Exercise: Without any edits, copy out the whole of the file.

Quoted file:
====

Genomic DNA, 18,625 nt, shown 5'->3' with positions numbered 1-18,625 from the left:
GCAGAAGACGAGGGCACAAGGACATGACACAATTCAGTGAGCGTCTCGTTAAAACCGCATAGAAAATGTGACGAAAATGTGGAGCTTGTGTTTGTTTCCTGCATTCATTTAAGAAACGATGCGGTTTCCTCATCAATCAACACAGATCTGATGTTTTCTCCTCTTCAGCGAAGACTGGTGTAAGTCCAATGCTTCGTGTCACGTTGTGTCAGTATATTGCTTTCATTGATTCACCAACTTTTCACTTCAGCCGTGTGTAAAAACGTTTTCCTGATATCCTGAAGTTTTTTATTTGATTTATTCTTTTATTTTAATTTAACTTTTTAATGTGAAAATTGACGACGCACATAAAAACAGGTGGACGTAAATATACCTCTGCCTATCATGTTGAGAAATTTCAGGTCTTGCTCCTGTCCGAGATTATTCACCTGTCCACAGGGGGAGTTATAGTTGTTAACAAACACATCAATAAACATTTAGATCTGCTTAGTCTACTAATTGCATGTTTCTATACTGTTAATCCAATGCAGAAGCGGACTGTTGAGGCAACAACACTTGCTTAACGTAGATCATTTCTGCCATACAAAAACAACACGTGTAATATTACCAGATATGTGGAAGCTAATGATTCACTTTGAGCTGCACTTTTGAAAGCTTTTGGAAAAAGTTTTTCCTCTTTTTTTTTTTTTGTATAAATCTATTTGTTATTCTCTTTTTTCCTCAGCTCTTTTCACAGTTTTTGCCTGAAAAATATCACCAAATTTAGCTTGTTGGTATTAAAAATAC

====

Genomic DNA, 18,625 nt, shown 5'->3' with positions numbered 1-18,625 from the left:
GCAGAAGACGAGGGCACAAGGACATGACACAATTCAGTGAGCGTCTCGTTAAAACCGCATAGAAAATGTGACGAAAATGTGGAGCTTGTGTTTGTTTCCTGCATTCATTTAAGAAACGATGCGGTTTCCTCATCAATCAACACAGATCTGATGTTTTCTCCTCTTCAGCGAAGACTGGTGTAAGTCCAATGCTTCGTGTCACGTTGTGTCAGTATATTGCTTTCATTGATTCACCAACTTTTCACTTCAGCCGTGTGTAAAAACGTTTTCCTGATATCCTGAAGTTTTTTATTTGATTTATTCTTTTATTTTAATTTAACTTTTTAATGTGAAAATTGACGACGCACATAAAAACAGGTGGACGTAAATATACCTCTGCCTATCATGTTGAGAAATTTCAGGTCTTGCTCCTGTCCGAGATTATTCACCTGTCCACAGGGGGAGTTATAGTTGTTAACAAACACATCAATAAACATTTAGATCTGCTTAGTCTACTAATTGCATGTTTCTATACTGTTAATCCAATGCAGAAGCGGACTGTTGAGGCAACAACACTTGCTTAACGTAGATCATTTCTGCCATACAAAAACAACACGTGTAATATTACCAGATATGTGGAAGCTAATGATTCACTTTGAGCTGCACTTTTGAAAGCTTTTGGAAAAAGTTTTTCCTCTTTTTTTTTTTTTGTATAAATCTATTTGTTATTCTCTTTTTTCCTCAGCTCTTTTCACAGTTTTTGCCTGAAAAATATCACCAAATTTAGCTTGTTGGTATTAAAAATAC